The National Football League announced 32 compensatory selections awarded to teams for this year’s upcoming draft in May, and the Atlanta Falcons received three such picks. Compensatory picks are awarded to teams for losing veteran free agents in the previous year’s offseason. The Falcons received a fourth-round selection along with a pair of seventh-round selections. The three additional picks give the Falcons a total of 10.
The fourth-round pick comes due to the team losing cornerback Brent Grimes, who signed with the Miami Dolphins last year. It will be the penultimate pick of the fourth round, selection No. 139. The two seventh-round picks also come at the end of that round, with the Falcons now holding picks No. 253 and 255. The latter is in fact the second-to-last selection in the entire draft, with Houston receiving the final pick that will become Mr. Irrelevant.
Compensatory picks cannot be traded under league rules.
Barring future trades, the Falcons entire draft order consists of:
If I’m being honest, I like the idea of Devin Hester in an Atlanta Falcons uniform moreso than the reality.
The idea of Hester donning the black and red is giving the Falcons a legitimate playmaker on special teams, something it has lacked since the heyday of Allen Rossum nearly a decade ago. Yes, Eric Weems was my guy but his abilities as a returner was analogous to a chain-moving wide receiver as opposed to an explosive playmaker.
Hester is not quite as explosive on kickoffs as he is on punts. But anything he can contribute in the former area will be an upgrade over what the Falcons have featured the past few years. Between Weems and Jacquizz Rodgers, the Falcons have just two kickoff returns of 40 or more yards the past three seasons. Hester has nine such big-play returns in that span.
But it’s really the punts where Hester is going to impact. Partially because there’s the potential that a new rule change could further marginalize kickoffs, but also because the Falcons have had a dearth of playmaking ability on punt returns.
Weems had a single punt return of 40 or more yards in both 2010 and 2011. Those represent the only two such big punt returns since Rossum left the team after 2006. That year also coincides with the start of Hester’s NFL career with the Chicago Bears, and he’s had 19 such 40-plus yard punt returns over the past eight seasons. He’s had 11 over the past four years.
The only real issue is that the Falcons are catching Hester on the downward slope of his career. He was able to see his production rebound last year in 2013 by concentrating fully on his duties as a returner as opposed to also moonlighting as a wide receiver. But he’s a far cry from the player that he was just a few years back when he had a combined five punt return touchdowns over the 2010-11 seasons.
But as I’ve illustrated, he still represents a clear upgrade over what the Falcons have featured in recent years.
The other aspect of the idea of Hester that I like is his potential impact on offense. He’s probably not going to be a major element of the Falcons passing attack, but I do think he does represent a potential upgrade over Harry Douglas as the team’s third option.
Allen and I are joined by FalcFans forum member Ryan Lounsbury, to talk about the Falcons offseason moves. Ryan has a bit more positive outlook on the additions of Paul Soliai and Tyson Jackson to the roster than us. We give our takes on the Falcons’ latest moves of signing Javier Arenas and Devin Hester, re-signing Peria Jerry and cutting Bradie Ewing. We discuss Scott Pioli’s takeover of the front office, whether overpaying for free agents is a necessary evil of the offseason, if the Falcons’ interest in another free agent blocker means they lack an overall vision for the future, if the team should trade up for Jadeveon Clowney, Taylor Lewan’s fit in Atlanta and the recent news made involving DeSean Jackson, Michael Vick and Matt Schaub.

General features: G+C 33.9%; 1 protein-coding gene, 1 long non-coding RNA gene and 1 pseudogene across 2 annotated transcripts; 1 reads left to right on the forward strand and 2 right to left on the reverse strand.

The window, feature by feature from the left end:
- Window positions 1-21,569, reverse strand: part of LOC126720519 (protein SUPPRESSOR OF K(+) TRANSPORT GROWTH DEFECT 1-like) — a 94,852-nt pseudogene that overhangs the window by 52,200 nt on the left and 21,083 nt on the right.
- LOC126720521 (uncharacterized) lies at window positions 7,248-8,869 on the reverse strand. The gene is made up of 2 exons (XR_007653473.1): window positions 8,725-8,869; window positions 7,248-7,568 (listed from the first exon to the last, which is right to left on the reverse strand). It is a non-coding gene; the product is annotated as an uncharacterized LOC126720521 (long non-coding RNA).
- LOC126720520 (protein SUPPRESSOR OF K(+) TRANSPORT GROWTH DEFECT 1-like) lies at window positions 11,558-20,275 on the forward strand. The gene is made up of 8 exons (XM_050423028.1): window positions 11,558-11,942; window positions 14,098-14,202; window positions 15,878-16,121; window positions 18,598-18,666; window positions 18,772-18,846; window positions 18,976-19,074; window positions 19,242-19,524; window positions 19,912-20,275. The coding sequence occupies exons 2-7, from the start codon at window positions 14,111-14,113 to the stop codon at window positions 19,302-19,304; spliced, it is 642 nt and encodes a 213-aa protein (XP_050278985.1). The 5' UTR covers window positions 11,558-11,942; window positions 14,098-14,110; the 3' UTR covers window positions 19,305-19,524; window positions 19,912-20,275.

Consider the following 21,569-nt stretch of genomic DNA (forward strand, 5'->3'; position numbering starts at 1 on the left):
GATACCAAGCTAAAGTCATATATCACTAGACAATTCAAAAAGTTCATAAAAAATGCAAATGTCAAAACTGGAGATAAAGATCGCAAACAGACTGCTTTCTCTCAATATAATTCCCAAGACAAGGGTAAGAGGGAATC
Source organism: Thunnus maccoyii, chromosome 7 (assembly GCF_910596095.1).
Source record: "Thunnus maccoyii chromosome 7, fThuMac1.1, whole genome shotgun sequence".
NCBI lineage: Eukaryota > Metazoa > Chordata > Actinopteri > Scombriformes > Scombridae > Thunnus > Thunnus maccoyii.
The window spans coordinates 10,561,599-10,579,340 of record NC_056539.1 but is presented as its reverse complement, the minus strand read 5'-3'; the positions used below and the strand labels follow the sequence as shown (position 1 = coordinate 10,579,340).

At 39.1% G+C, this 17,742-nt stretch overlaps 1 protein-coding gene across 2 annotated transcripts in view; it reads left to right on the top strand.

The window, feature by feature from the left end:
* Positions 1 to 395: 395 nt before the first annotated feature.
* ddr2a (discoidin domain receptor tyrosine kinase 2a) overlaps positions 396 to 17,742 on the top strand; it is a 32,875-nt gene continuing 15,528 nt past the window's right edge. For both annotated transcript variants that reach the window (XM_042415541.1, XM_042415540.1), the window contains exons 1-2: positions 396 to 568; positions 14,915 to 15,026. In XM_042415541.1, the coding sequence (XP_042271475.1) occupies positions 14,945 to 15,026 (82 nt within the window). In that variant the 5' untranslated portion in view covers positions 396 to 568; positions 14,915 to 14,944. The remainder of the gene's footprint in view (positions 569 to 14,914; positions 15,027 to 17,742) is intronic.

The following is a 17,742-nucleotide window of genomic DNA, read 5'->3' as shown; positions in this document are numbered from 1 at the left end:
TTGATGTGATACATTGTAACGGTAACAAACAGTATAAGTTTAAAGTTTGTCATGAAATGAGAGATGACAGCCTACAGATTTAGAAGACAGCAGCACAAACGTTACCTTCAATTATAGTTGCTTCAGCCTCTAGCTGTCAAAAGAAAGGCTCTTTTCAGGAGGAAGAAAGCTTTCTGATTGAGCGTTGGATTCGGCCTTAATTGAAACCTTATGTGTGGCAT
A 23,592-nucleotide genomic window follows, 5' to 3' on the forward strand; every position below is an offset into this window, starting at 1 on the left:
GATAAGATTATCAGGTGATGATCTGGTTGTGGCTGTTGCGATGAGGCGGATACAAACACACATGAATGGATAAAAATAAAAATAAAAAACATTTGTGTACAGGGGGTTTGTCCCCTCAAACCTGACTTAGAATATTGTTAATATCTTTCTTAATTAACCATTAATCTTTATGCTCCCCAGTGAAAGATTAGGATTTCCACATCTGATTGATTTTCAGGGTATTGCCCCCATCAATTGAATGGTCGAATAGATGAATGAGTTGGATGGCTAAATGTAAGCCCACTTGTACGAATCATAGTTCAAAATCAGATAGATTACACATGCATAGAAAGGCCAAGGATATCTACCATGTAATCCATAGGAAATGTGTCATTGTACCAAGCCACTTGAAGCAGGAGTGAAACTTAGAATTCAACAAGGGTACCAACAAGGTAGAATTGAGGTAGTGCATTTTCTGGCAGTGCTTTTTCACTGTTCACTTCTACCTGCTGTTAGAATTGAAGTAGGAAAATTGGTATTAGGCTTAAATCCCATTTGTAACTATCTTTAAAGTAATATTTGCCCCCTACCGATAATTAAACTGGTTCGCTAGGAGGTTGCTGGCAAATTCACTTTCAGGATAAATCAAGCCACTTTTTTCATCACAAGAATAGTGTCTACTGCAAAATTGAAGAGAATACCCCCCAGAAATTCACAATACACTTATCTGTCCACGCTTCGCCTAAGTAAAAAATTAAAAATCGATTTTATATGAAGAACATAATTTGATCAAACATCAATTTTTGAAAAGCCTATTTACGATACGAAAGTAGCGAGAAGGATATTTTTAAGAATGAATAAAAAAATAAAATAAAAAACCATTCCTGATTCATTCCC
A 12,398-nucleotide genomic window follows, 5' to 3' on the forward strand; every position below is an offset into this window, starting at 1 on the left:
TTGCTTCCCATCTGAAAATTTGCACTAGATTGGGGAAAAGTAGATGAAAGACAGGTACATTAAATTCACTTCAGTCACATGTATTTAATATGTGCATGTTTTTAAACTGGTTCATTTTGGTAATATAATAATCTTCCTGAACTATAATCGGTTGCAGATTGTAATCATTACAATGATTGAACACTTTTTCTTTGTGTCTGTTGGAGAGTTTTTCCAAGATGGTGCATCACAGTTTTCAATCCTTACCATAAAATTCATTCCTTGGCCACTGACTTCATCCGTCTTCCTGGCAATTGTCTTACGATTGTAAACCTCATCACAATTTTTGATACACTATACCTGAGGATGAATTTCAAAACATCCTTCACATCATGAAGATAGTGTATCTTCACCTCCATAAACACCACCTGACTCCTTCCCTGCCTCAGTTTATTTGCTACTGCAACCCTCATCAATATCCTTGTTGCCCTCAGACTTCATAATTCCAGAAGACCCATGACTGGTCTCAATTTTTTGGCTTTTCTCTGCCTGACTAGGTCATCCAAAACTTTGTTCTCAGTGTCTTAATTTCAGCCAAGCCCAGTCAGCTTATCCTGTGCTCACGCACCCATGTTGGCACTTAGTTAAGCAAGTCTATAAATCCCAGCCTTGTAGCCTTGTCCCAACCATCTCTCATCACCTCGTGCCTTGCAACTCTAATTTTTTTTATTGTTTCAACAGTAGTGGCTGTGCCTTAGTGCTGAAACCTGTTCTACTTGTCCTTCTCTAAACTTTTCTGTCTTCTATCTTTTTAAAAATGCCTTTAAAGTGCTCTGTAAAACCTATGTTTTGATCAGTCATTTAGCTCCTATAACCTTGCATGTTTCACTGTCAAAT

Episode 61: You Know They’re Gonna Draft Another Fullback Right? [Download]
Defensive tackle Corey Peters appeared on Sirius XM NFL Radio on Saturday afternoon, and Pro Football Talk has a pretty good summary of what was said with quotes. In it, he revealed that he’s off crutches in the midst of his rehab from a torn Achilles tendon. Earlier this month, it was reported that Peters was still in a walking boot when he was re-signed by the team.
Former Falcons defensive tackle Vance Walker discusses “political” reasons that drove him out of Atlanta a year ago. Here’s an interesting quote:
I’d say, it wasn’t necessarily the scheme; it was probably a little more political from the Falcons to the Raiders. The Falcons had a decent roster of D tackles, and even though I was showing and proving that I could rush the passer, I never really got the opportunity. That’s what they promised I would be able to do out in Oakland. It kind of freed me up and let me show my abilities. Obviously, I know I would be a lot better, I could still be a lot better and learn from my mistakes and learn from others. I think (it was just) a personnel type of thing, with me being younger, with the Falcons; I guess they weren’t ready to give me that role just yet.
Malliciah Goodman has reportedly packed on some muscle this offseason in advance of his expected role as a defensive end in the 3-man front the Falcons are likely to feature more this season.
D. Orlando Ledbetter of the AJC writes that the Atlanta Falcons plan to keep both defensive ends Osi Umenyiora and Kroy Biermann on the team this year with no restructuring of their current contracts.
Both Umenyiora and Biermann are entering the final years of their contracts and coming off disappointing seasons. Despite leading the team with 7.5 sacks, Umenyiora’s performance by some accounts was underwhelming in 2013. Biermann managed to miss most of the season with a torn Achilles suffered in September.
Per Over the Cap, Umenyiora is set to count $4.75 million against the Falcons’ 2014 salary cap, with Biermann coming in at slightly over $4 million. The Falcons could potentially save over $3 million in cap space in both cases if either were released. Earlier rumors indicated that the team had already inquired Umenyiora about cutting his salary, although it never seemed likely that the team would part ways.
Both players could wind up having prominent roles in the Falcons nickel defense this year. Umenyiora finished this past season with a significant decrease in playing time due to playing mainly as part of the nickel sub-package in passing situations. According to Pro Football Focus, a premium website, Umenyiora averaged 21.3 defensive snaps over the final three games of the season after averaging 52.3 over the first 13 games.
Biermann was already a critical piece of the new-look Mike Nolan defense in 2012, serving a variety of roles as a pass-rusher, run-stopper and in coverage. The team had seemingly morphed his role into more of a linebacker last season before his injury.